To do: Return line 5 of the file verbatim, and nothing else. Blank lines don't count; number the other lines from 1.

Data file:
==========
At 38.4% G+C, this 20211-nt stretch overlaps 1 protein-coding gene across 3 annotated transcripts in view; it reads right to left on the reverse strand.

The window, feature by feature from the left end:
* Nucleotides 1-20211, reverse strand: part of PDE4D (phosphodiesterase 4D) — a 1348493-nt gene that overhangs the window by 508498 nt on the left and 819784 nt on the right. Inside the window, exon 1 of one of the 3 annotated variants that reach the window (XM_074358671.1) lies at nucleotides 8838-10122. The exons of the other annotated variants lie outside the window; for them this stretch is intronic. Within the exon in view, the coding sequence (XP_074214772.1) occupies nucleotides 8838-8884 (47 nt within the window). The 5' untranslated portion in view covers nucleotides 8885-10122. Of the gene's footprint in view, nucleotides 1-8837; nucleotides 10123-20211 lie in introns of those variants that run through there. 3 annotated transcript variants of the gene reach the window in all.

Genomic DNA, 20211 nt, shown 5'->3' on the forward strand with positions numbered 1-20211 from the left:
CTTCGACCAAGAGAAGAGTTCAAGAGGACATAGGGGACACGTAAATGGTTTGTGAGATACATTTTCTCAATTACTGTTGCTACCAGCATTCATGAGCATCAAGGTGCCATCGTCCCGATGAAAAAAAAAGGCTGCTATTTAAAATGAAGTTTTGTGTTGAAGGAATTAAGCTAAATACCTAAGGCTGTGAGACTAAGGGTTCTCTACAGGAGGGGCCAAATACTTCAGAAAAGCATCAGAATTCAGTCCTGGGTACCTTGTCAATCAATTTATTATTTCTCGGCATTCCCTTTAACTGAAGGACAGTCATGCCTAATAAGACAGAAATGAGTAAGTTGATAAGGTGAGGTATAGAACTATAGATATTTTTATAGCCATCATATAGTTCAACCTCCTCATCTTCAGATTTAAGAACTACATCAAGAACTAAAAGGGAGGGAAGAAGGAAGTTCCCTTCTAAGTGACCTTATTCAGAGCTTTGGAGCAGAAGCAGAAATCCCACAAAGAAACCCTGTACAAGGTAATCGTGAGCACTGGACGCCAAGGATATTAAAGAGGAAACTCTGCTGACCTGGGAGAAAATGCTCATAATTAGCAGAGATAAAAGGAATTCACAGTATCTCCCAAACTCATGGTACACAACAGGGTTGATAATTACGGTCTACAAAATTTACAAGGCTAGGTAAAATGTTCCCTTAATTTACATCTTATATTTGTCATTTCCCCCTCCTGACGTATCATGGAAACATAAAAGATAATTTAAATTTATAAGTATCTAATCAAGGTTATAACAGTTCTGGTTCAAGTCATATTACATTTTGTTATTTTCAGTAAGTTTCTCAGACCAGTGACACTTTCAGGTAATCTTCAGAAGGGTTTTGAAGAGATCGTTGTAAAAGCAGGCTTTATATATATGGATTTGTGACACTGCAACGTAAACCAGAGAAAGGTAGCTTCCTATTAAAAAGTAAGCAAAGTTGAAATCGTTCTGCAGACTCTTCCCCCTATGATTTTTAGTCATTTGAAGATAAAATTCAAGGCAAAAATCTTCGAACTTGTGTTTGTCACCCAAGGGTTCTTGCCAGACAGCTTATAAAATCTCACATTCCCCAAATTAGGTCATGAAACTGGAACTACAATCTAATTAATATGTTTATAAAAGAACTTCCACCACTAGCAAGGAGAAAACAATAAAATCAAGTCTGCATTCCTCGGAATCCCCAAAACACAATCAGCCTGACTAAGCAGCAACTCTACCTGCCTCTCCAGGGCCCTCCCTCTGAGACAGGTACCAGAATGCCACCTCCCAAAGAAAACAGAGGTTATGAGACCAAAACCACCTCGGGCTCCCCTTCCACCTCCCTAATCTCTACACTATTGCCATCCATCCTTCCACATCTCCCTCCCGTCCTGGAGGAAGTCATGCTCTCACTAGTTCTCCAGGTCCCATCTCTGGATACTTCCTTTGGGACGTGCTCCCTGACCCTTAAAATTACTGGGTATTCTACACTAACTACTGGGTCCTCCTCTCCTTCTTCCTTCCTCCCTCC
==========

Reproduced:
CTTCGACCAAGAGAAGAGTTCAAGAGGACATAGGGGACACGTAAATGGTTTGTGAGATACATTTTCTCAATTACTGTTGCTACCAGCATTCATGAGCATCAAGGTGCCATCGTCCCGATGAAAAAAAAAGGCTGCTATTTAAAATGAAGTTTTGTGTTGAAGGAATTAAGCTAAATACCTAAGGCTGTGAGACTAAGGGTTCTCTACAGGAGGGGCCAAATACTTCAGAAAAGCATCAGAATTCAGTCCTGGGTACCTTGTCAATCAATTTATTATTTCTCGGCATTCCCTTTAACTGAAGGACAGTCATGCCTAATAAGACAGAAATGAGTAAGTTGATAAGGTGAGGTATAGAACTATAGATATTTTTATAGCCATCATATAGTTCAACCTCCTCATCTTCAGATTTAAGAACTACATCAAGAACTAAAAGGGAGGGAAGAAGGAAGTTCCCTTCTAAGTGACCTTATTCAGAGCTTTGGAGCAGAAGCAGAAATCCCACAAAGAAACCCTGTACAAGGTAATCGTGAGCACTGGACGCCAAGGATATTAAAGAGGAAACTCTGCTGACCTGGGAGAAAATGCTCATAATTAGCAGAGATAAAAGGAATTCACAGTATCTCCCAAACTCATGGTACACAACAGGGTTGATAATTACGGTCTACAAAATTTACAAGGCTAGGTAAAATGTTCCCTTAATTTACATCTTATATTTGTCATTTCCCCCTCCTGACGTATCATGGAAACATAAAAGATAATTTAAATTTATAAGTATCTAATCAAGGTTATAACAGTTCTGGTTCAAGTCATATTACATTTTGTTATTTTCAGTAAGTTTCTCAGACCAGTGACACTTTCAGGTAATCTTCAGAAGGGTTTTGAAGAGATCGTTGTAAAAGCAGGCTTTATATATATGGATTTGTGACACTGCAACGTAAACCAGAGAAAGGTAGCTTCCTATTAAAAAGTAAGCAAAGTTGAAATCGTTCTGCAGACTCTTCCCCCTATGATTTTTAGTCATTTGAAGATAAAATTCAAGGCAAAAATCTTCGAACTTGTGTTTGTCACCCAAGGGTTCTTGCCAGACAGCTTATAAAATCTCACATTCCCCAAATTAGGTCATGAAACTGGAACTACAATCTAATTAATATGTTTATAAAAGAACTTCCACCACTAGCAAGGAGAAAACAATAAAATCAAGTCTGCATTCCTCGGAATCCCCAAAACACAATCAGCCTGACTAAGCAGCAACTCTACCTGCCTCTCCAGGGCCCTCCCTCTGAGACAGGTACCAGAATGCCACCTCCCAAAGAAAACAGAGGTTATGAGACCAAAACCACCTCGGGCTCCCCTTCCACCTCCCTAATCTCTACACTATTGCCATCCATCCTTCCACATCTCCCTCCCGTCCTGGAGGAAGTCATGCTCTCACTAGTTCTCCAGGTCCCATCTCTGGATACTTCCTTTGGGACGTGCTCCCTGACCCTTAAAATTACTGGGTATTCTACACTAACTACTGGGTCCTCCTCTCCTTCTTCCTTCCTCCCTCC